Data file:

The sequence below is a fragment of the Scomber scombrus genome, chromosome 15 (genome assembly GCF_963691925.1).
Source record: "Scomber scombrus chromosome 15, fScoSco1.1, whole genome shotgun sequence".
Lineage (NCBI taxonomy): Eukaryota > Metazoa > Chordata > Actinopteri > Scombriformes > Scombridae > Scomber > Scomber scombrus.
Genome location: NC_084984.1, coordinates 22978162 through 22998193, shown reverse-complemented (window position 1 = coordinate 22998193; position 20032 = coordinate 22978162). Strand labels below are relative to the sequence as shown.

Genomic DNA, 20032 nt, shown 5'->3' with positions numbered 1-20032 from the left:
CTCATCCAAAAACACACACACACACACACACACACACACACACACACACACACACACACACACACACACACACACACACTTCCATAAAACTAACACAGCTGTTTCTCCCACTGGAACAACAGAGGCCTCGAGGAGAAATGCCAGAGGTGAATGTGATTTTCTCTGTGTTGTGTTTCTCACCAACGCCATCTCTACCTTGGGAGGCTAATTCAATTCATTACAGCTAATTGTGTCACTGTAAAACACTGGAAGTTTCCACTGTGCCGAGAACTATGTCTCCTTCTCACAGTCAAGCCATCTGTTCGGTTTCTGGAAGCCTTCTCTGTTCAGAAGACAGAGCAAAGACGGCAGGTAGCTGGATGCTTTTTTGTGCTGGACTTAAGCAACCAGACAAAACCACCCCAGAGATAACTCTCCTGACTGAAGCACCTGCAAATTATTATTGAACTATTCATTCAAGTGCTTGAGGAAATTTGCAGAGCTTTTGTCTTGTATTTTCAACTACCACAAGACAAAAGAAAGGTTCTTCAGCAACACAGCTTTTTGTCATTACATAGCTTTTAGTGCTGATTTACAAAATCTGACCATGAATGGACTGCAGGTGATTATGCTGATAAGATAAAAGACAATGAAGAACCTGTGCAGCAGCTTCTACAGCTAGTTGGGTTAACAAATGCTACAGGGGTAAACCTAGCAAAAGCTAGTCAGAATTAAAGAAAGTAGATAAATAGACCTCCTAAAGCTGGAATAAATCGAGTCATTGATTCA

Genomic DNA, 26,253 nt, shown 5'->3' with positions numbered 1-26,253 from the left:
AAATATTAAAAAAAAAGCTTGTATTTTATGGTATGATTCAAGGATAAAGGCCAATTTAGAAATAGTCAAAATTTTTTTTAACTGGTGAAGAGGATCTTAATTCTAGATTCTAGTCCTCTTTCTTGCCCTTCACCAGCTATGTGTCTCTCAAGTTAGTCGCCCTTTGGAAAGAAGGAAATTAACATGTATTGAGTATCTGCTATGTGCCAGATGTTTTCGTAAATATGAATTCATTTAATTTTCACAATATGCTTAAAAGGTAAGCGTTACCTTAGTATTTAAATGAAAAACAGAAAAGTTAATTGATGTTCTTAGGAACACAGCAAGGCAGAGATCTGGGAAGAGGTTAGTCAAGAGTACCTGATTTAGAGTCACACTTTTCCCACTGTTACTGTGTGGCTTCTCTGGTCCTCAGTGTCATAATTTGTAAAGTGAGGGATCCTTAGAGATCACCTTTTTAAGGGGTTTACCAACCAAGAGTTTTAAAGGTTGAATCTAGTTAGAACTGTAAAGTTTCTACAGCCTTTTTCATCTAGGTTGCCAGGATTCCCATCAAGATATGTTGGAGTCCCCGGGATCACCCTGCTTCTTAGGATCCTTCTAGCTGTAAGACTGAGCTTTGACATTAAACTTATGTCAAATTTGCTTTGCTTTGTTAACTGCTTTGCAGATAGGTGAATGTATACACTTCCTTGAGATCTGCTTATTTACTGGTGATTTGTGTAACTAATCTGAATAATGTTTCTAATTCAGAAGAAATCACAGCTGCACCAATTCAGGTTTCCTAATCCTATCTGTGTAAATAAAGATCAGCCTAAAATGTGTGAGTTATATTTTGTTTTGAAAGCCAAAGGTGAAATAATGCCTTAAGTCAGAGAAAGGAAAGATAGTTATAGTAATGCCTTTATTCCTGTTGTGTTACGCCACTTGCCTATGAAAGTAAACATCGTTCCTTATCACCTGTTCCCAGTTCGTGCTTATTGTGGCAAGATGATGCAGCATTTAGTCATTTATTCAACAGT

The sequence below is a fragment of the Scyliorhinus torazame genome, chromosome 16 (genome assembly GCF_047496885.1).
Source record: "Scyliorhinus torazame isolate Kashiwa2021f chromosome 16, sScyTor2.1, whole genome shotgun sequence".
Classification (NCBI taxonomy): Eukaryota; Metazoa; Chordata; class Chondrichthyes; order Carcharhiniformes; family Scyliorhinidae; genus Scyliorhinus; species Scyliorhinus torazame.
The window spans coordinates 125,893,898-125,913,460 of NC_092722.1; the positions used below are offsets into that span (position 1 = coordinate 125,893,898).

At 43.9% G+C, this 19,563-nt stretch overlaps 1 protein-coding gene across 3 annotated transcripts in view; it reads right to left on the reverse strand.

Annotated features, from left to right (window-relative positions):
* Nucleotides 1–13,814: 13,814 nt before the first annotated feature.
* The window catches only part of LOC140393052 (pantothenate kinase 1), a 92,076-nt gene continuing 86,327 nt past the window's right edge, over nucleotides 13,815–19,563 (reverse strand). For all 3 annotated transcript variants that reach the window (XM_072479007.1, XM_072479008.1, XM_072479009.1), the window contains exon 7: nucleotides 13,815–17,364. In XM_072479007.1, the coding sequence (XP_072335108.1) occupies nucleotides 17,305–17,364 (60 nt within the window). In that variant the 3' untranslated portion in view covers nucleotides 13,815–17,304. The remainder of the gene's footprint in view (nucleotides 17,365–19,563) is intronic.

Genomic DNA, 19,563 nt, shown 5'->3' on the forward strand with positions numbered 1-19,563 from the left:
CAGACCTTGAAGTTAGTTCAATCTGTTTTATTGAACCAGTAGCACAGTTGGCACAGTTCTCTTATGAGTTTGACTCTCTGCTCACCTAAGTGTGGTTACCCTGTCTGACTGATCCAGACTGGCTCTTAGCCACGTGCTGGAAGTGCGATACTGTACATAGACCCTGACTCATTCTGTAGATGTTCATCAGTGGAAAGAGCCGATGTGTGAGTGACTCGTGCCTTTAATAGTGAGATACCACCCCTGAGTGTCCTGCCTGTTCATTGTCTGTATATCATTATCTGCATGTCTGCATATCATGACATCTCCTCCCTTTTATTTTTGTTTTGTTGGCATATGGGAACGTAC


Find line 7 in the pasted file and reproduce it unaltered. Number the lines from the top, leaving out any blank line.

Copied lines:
Genomic DNA, 26,253 nt, shown 5'->3' with positions numbered 1-26,253 from the left: